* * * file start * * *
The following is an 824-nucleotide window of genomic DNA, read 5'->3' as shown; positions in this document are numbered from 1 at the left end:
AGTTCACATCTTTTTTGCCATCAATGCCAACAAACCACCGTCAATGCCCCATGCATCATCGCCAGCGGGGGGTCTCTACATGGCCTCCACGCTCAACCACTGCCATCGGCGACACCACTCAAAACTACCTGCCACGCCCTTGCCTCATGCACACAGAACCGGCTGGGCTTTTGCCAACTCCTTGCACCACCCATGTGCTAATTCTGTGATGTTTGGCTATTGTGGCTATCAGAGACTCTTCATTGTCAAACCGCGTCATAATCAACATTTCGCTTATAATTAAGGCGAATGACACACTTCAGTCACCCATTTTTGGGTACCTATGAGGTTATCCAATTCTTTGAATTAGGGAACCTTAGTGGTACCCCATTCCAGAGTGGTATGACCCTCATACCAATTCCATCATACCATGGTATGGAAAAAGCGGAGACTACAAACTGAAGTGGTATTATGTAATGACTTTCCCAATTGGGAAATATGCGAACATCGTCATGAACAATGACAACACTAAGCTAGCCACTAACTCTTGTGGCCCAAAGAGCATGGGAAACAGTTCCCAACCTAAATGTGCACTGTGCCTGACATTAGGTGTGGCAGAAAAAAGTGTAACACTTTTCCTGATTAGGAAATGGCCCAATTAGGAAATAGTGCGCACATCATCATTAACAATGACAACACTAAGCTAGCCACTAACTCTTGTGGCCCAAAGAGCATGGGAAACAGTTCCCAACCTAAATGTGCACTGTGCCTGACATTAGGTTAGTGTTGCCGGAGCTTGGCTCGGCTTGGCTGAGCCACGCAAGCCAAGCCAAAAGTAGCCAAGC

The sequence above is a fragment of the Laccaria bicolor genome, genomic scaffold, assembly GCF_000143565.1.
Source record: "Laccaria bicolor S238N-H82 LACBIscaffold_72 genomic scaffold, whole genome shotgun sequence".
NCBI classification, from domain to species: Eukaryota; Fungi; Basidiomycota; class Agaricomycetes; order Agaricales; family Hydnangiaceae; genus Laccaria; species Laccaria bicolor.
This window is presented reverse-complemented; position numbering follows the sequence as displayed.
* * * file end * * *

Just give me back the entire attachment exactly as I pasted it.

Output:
The following is an 824-nucleotide window of genomic DNA, read 5'->3' as shown; positions in this document are numbered from 1 at the left end:
AGTTCACATCTTTTTTGCCATCAATGCCAACAAACCACCGTCAATGCCCCATGCATCATCGCCAGCGGGGGGTCTCTACATGGCCTCCACGCTCAACCACTGCCATCGGCGACACCACTCAAAACTACCTGCCACGCCCTTGCCTCATGCACACAGAACCGGCTGGGCTTTTGCCAACTCCTTGCACCACCCATGTGCTAATTCTGTGATGTTTGGCTATTGTGGCTATCAGAGACTCTTCATTGTCAAACCGCGTCATAATCAACATTTCGCTTATAATTAAGGCGAATGACACACTTCAGTCACCCATTTTTGGGTACCTATGAGGTTATCCAATTCTTTGAATTAGGGAACCTTAGTGGTACCCCATTCCAGAGTGGTATGACCCTCATACCAATTCCATCATACCATGGTATGGAAAAAGCGGAGACTACAAACTGAAGTGGTATTATGTAATGACTTTCCCAATTGGGAAATATGCGAACATCGTCATGAACAATGACAACACTAAGCTAGCCACTAACTCTTGTGGCCCAAAGAGCATGGGAAACAGTTCCCAACCTAAATGTGCACTGTGCCTGACATTAGGTGTGGCAGAAAAAAGTGTAACACTTTTCCTGATTAGGAAATGGCCCAATTAGGAAATAGTGCGCACATCATCATTAACAATGACAACACTAAGCTAGCCACTAACTCTTGTGGCCCAAAGAGCATGGGAAACAGTTCCCAACCTAAATGTGCACTGTGCCTGACATTAGGTTAGTGTTGCCGGAGCTTGGCTCGGCTTGGCTGAGCCACGCAAGCCAAGCCAAAAGTAGCCAAGC

The sequence above is a fragment of the Laccaria bicolor genome, genomic scaffold, assembly GCF_000143565.1.
Source record: "Laccaria bicolor S238N-H82 LACBIscaffold_72 genomic scaffold, whole genome shotgun sequence".
NCBI classification, from domain to species: Eukaryota; Fungi; Basidiomycota; class Agaricomycetes; order Agaricales; family Hydnangiaceae; genus Laccaria; species Laccaria bicolor.
This window is presented reverse-complemented; position numbering follows the sequence as displayed.